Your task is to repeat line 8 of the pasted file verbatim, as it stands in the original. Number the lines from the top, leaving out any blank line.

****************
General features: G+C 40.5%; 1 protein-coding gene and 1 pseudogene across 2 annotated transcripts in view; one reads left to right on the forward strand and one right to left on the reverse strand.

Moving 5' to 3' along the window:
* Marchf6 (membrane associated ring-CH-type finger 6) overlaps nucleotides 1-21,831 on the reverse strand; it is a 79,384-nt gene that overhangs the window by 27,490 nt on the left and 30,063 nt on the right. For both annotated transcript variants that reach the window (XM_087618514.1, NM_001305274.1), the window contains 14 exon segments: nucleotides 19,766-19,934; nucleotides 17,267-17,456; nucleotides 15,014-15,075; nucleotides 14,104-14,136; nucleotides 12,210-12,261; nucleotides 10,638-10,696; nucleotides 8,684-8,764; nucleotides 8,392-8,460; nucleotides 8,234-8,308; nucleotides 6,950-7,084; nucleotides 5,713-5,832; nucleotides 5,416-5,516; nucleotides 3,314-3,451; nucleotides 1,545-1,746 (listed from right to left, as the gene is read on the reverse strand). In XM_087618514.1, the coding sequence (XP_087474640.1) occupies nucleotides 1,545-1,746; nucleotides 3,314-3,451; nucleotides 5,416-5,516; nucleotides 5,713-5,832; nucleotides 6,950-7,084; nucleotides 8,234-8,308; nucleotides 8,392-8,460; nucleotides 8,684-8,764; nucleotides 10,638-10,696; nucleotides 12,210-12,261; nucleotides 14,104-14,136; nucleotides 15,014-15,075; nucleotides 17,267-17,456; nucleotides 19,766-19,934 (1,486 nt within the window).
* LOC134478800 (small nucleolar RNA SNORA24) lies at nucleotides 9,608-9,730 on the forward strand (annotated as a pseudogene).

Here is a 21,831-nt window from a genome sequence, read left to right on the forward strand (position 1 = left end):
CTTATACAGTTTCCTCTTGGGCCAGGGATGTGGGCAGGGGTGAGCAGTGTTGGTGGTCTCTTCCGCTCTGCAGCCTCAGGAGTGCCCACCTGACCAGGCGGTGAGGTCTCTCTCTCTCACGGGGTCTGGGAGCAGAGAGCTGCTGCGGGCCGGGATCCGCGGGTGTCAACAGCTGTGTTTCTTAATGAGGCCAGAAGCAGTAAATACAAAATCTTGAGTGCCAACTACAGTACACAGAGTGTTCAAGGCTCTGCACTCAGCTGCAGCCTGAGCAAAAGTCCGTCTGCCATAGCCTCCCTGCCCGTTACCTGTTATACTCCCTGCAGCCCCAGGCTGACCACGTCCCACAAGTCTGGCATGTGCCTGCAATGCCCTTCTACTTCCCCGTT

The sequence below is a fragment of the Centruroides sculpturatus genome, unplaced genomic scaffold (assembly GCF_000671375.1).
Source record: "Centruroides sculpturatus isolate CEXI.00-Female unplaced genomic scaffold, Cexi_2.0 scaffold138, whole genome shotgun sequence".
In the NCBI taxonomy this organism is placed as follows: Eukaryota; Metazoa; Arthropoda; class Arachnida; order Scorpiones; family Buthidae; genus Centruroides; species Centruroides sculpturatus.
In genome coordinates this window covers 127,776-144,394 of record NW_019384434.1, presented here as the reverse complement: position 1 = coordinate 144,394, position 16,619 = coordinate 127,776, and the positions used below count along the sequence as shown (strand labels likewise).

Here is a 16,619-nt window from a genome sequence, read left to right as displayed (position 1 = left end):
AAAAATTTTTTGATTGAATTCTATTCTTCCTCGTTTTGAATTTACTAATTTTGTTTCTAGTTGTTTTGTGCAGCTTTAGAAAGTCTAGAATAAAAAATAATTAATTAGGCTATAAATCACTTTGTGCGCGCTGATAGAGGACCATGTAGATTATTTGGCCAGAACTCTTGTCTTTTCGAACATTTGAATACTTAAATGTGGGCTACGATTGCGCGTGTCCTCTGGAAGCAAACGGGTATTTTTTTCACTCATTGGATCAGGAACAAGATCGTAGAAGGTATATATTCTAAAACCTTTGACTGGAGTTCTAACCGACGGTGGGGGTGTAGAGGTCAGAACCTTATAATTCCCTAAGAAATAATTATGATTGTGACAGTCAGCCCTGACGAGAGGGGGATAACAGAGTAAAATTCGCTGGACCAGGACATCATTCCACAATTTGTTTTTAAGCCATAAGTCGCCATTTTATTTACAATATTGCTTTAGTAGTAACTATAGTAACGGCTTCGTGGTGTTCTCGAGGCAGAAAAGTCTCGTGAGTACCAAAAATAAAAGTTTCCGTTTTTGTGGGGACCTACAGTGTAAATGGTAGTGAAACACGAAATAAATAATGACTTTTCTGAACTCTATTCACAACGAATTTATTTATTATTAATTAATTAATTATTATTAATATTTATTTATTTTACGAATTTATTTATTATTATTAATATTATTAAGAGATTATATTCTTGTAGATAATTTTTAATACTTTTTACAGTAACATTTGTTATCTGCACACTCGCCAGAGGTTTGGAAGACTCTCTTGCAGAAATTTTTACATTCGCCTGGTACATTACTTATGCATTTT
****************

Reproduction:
Source record: "Centruroides sculpturatus isolate CEXI.00-Female unplaced genomic scaffold, Cexi_2.0 scaffold138, whole genome shotgun sequence".